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Afaf still dreams about becoming a math teacher one day, even though she’s now six years behind in school and spends her days working in nearby fields for $4 per day.
Afaf was nine years old when her family fled Syria. She hoped to become a math teacher, a dream her parents worked hard to encourage and make possible. Her father, Adeen, wants nothing more than for his daughters to receive an education and pursue careers. The war put an end to that. Afaf hasn’t been back to school since.
One of the main reasons her family decided to relocate was because of the rise in sexual violence against young women. Afaf understands why her family had to flee, but life in the camp is hard. Without many friends or school, she is often lonely. Because she is so young, she remembers little of Syria.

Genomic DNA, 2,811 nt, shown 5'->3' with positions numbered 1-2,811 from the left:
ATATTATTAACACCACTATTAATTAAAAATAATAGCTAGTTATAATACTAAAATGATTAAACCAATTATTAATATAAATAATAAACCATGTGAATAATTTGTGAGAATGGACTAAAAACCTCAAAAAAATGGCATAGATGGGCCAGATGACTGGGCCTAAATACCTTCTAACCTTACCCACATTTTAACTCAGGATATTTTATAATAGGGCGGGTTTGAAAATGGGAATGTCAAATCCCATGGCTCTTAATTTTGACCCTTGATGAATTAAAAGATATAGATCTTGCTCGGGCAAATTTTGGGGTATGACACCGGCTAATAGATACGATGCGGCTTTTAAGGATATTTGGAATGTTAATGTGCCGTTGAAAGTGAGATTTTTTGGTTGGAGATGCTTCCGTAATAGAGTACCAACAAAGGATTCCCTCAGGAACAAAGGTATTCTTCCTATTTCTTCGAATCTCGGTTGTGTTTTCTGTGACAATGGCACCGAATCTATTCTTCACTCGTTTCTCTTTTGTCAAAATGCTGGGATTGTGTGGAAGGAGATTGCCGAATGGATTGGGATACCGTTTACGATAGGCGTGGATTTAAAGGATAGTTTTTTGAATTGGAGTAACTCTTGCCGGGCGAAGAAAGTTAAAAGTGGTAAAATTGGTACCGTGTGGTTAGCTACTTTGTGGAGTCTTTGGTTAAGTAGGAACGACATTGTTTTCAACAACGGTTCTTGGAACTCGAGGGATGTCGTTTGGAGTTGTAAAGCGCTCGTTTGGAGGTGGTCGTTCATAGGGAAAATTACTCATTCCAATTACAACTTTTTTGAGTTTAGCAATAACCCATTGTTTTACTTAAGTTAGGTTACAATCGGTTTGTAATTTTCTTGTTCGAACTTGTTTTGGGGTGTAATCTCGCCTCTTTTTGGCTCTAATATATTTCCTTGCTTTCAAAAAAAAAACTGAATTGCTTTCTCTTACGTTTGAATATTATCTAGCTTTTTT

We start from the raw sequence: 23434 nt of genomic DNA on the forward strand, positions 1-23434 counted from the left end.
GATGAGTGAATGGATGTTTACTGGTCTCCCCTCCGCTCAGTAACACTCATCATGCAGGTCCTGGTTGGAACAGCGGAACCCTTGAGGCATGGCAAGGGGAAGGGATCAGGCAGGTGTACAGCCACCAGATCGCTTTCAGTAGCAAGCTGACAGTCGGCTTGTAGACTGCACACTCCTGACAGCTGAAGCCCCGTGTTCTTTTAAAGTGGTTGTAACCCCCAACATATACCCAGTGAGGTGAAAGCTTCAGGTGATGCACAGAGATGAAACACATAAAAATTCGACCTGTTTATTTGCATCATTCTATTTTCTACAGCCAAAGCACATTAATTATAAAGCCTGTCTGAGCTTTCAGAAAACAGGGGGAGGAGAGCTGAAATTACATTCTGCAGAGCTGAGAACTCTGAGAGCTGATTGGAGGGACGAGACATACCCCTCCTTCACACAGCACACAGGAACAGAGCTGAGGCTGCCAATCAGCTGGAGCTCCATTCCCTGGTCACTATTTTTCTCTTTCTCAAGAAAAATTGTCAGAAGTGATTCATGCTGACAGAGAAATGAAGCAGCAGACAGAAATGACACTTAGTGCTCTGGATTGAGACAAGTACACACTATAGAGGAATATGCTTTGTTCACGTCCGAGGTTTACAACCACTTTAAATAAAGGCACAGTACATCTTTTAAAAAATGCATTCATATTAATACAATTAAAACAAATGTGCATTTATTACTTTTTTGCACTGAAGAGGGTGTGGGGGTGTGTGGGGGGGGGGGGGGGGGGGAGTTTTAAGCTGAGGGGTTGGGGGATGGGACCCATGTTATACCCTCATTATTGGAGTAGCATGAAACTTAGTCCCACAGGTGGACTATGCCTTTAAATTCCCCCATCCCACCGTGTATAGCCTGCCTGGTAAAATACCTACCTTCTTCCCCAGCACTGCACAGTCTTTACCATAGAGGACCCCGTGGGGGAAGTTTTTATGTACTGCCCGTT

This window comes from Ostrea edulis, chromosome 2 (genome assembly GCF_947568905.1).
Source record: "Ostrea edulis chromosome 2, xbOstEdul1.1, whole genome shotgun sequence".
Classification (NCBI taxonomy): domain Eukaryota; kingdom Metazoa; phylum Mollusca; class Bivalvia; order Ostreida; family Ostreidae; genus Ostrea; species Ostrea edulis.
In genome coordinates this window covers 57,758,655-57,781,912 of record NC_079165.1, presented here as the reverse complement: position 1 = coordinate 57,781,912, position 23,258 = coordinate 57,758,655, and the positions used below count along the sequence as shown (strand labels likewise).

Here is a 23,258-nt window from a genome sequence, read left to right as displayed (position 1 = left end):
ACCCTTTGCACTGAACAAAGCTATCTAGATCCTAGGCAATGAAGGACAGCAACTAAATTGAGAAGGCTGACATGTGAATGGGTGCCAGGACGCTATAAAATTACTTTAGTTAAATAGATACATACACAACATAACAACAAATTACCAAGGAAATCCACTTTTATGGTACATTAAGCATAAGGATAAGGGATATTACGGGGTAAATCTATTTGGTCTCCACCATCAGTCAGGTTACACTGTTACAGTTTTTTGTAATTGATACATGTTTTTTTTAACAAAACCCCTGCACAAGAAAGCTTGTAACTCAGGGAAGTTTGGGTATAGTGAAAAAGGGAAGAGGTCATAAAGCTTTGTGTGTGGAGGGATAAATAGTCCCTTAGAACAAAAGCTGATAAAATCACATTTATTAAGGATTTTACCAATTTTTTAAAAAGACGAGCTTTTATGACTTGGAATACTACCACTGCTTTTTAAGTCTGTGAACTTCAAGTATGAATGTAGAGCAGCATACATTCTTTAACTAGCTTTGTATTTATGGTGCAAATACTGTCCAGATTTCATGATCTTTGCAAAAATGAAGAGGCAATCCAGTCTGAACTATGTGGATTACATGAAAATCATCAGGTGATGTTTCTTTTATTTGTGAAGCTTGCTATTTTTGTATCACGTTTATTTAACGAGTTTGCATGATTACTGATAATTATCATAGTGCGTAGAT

She works the farm fields with her older sister, but the work does little to pass the time or inspire her.
Her only friends are the children who reside in the neighboring tents. Although it’s better than being in danger in war-torn Syria, it’s nothing like the lives they left. There is little to do in the settlements except watch TV. The days slip away. When it’s rainy season, the camp becomes flooded and their thin tent walls do little to protect them from the elements.
“If the war hadn’t come, I would have gotten an education by now at least. But instead, I am working in the field for $4 a day,” she shared.
Despite being six years behind in school, Afaf holds onto the hope of going back, and maybe one day becoming a math teacher.
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